SGlobal stories have made Ramin Bahrani one of America’s most important new directors. Each of his films, whether “Goodbye Solo” or “99 Homes”, has received awards at international festivals. Now the 45-year-old has adapted the successful novel “The White Tiger”. The film just started on Netflix.
Mr. Bahrani, you are an Iranian American. Does the culture of your immigrant parents still affect your work?
Yes, fundamentally. I was born and raised in North Carolina, studied in New York and still live there now. But I spent three years of my adult life in Iran. The fact that I can see the world through two different pairs of eyes has shaped my identity immensely, and later my work too. Iranian cinema has impressed me since I was a teenager. For me it all belongs together – all these influences made me who I am now.
You were socialized in America. How did you decide to live in your parents’ country for a long time?
When I was in my early twenties, I wanted to travel to Iran for a few weeks, for the first time ever, with my parents, who had not been there for 25 years. After six weeks they flew back to the United States, while I decided to stay a little longer. That turned into three years.
What drew you to Iran, a home that is foreign to you?
I wanted to find out more about myself, wanted to know what had shaped my parents and where everything came from that they had given me, whether language, values, literature or fairy tales, all the stories of my childhood. It was time to grapple with my family’s past and develop a deeper relationship to my cultural substrate. I wanted to know what connects me to Iran and what culture feeds my films.
How did this search for identity end?
I have a clearer vision of who I am as an artist. I’ve always been good at looking where no one else is looking, into the abysses, the cracks and corners. I like to show people you don’t normally see in films – the lower class, the immigrants, the working class. You have already seen these people with me in “Man Push Cart” or “Chop Shop”, now everything leads to “The White Tiger”. I waited more than fifteen years to make this film.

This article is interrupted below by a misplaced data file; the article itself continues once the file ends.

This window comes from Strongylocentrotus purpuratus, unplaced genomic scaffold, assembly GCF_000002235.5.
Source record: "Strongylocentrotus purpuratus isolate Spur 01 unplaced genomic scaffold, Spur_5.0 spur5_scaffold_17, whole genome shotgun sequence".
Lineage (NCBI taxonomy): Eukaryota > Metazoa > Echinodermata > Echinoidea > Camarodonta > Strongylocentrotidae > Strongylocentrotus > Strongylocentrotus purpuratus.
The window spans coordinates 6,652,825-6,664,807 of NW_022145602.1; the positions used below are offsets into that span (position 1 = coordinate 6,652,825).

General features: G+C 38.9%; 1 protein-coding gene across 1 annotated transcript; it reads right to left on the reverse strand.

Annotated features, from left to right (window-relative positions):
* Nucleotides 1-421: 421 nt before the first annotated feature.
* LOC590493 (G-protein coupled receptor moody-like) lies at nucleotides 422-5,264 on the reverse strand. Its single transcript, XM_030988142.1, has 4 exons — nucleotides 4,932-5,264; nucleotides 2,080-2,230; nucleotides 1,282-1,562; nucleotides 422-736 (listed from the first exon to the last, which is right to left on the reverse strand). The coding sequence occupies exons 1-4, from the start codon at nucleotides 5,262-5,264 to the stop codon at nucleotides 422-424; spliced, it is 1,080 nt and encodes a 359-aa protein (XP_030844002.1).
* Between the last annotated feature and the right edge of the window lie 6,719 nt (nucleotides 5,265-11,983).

What is your intellectual and cinematic cosmos made of? Are social issues the common thread in your films?
In part, yes. I focus on interesting characters first. The stories then develop from these characters: Pakistani men in “Man Push Cart” or in “Chop Shop” Hispanic children who live in a junkyard in Queens. “Goodbye Solo” was about a black taxi driver in North Carolina who was from Senegal. “99 Homes” was about white workers losing their homes. I’m interested in social classes because we can see all over the world how much anger builds up there. Many people feel that the world is working against them.
Could it be that you, the American with flawless English, still have the immigrant’s sensitive antennae?
Oh yes, of course. To this day, people around me find it difficult to pronounce or write my name correctly. I also remember vividly the strange feeling it was like living in 1979 during the hostage situation in the American embassy in Tehran, North Carolina.
But in 1979 you were still a child …?